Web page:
Photo released by ISIS 'Adan Abyan province(Yemen), documenting an assassination of a senior member of local security services

The article states that this approach is already being implemented today, and says that the area of the provinces of Kirkuk, Diyala, and Mosul has become a "Death Triangle" that will expand to other places, and that the infidels will experience such great suffering that they will be forced to redeploy their failed campaign. The ISIS fighters are exhorted to increase their special operations and ambushes against concentrations of "idolaters" [i.e. Shi'ite militias and the Iraqi army] so as to cause them to withdraw to the cities and clear the areas with "reefs" [the wider areas beyond the city limits]. The fighters are encouraged to carry out targeted assassinations and bombings of "quality" objectives within the cities themselves.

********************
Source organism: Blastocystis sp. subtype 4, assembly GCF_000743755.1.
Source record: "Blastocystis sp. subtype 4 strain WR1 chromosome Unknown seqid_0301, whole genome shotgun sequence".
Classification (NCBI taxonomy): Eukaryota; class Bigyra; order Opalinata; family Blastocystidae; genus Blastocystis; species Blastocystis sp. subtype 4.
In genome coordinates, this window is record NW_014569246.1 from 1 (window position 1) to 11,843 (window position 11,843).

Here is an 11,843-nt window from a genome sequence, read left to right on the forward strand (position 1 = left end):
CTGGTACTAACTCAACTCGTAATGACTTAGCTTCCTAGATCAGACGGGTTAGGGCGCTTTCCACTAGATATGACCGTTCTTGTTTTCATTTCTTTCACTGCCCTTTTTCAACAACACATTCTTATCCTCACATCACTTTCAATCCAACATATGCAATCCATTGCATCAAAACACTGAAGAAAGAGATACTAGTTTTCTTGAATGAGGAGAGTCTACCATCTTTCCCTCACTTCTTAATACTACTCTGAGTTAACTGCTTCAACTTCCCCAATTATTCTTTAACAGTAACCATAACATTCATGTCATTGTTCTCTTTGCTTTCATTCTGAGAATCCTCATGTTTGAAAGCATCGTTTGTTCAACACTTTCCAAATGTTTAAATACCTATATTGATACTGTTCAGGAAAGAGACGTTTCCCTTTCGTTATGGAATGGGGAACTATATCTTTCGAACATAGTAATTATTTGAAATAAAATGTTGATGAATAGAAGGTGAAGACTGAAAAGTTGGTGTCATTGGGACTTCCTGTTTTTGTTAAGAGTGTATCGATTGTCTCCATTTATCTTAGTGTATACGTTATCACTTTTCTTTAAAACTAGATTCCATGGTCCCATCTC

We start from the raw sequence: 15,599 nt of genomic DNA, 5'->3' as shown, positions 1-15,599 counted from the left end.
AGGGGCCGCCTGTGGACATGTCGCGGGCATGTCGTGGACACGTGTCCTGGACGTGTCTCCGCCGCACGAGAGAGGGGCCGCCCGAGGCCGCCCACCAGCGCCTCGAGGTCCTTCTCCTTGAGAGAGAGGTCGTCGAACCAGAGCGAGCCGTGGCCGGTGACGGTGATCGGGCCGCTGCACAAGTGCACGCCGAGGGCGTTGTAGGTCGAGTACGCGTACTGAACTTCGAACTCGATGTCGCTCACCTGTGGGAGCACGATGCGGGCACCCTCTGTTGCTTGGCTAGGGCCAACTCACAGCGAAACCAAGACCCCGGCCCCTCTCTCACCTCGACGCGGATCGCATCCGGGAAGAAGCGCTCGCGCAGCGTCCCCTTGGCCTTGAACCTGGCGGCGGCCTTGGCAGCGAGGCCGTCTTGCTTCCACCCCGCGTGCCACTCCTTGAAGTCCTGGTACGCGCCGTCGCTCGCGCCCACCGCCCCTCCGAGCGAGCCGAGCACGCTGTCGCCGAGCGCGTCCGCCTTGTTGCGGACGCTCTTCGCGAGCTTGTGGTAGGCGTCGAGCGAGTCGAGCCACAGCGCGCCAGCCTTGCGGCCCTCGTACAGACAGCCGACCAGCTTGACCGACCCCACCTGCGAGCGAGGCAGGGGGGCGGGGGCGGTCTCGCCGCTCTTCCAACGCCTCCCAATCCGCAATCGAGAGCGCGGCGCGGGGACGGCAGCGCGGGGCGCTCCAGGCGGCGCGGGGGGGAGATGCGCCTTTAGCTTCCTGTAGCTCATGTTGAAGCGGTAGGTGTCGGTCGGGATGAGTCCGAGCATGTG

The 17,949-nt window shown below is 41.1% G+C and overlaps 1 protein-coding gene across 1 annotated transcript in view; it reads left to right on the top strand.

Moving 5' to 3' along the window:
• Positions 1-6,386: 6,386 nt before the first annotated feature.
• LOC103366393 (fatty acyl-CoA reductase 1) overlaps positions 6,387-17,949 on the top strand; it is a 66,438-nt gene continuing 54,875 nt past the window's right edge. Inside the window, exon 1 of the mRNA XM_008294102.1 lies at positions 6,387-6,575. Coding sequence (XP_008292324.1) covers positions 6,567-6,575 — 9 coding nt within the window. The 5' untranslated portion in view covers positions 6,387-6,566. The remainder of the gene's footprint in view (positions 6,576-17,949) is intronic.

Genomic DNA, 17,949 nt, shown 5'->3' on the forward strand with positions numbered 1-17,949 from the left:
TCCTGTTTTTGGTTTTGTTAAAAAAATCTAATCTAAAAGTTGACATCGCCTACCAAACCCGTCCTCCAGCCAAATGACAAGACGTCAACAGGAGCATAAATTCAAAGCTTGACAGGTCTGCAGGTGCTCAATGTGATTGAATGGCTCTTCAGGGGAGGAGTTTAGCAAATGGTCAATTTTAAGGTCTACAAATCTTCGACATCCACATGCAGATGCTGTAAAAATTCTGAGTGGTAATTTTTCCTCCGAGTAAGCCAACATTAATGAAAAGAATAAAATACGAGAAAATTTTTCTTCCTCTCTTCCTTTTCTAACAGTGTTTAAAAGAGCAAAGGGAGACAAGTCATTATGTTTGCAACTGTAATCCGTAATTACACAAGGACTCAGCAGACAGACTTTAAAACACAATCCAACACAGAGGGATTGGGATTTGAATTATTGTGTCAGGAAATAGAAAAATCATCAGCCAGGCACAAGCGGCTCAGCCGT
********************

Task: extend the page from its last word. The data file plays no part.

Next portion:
The article mocks the Iraqi government that hurried to declare that it had achieved control of the country and wiped out ISIS, saying that it is reminiscent of the Iraqi government decision from 2006, when it ordered that all the roadblocks in the country be removed, claiming that the tribal coalition had managed to eradicate the mujahideen. In fact, it continues, the mujahideen responded by increasing their attacks all across Iraq and forced the government to re-install the roadblocks and even to double their number. And today, just like back then, the mujahideen reprisal attack arrived after the apostates and the crusaders mistakenly assumed that they had achieved total victory. Once the mujahideen of that time in Iraq, just like the mujahideen of today, successfully withstood the difficult trials and challenges that Allah set before them, recovered, returned stronger than ever, achieved victories and established the Islamic State that extended to Syria. Today, as well, the mujahideen face difficult challenges and they are overcoming them on the way to the next stage, the stage of achieving victories. The editorial concludes with a call to the ISIS fighters to increase their special operations and ambushes against the enemy both within the cities and in the "reefs" that surround them.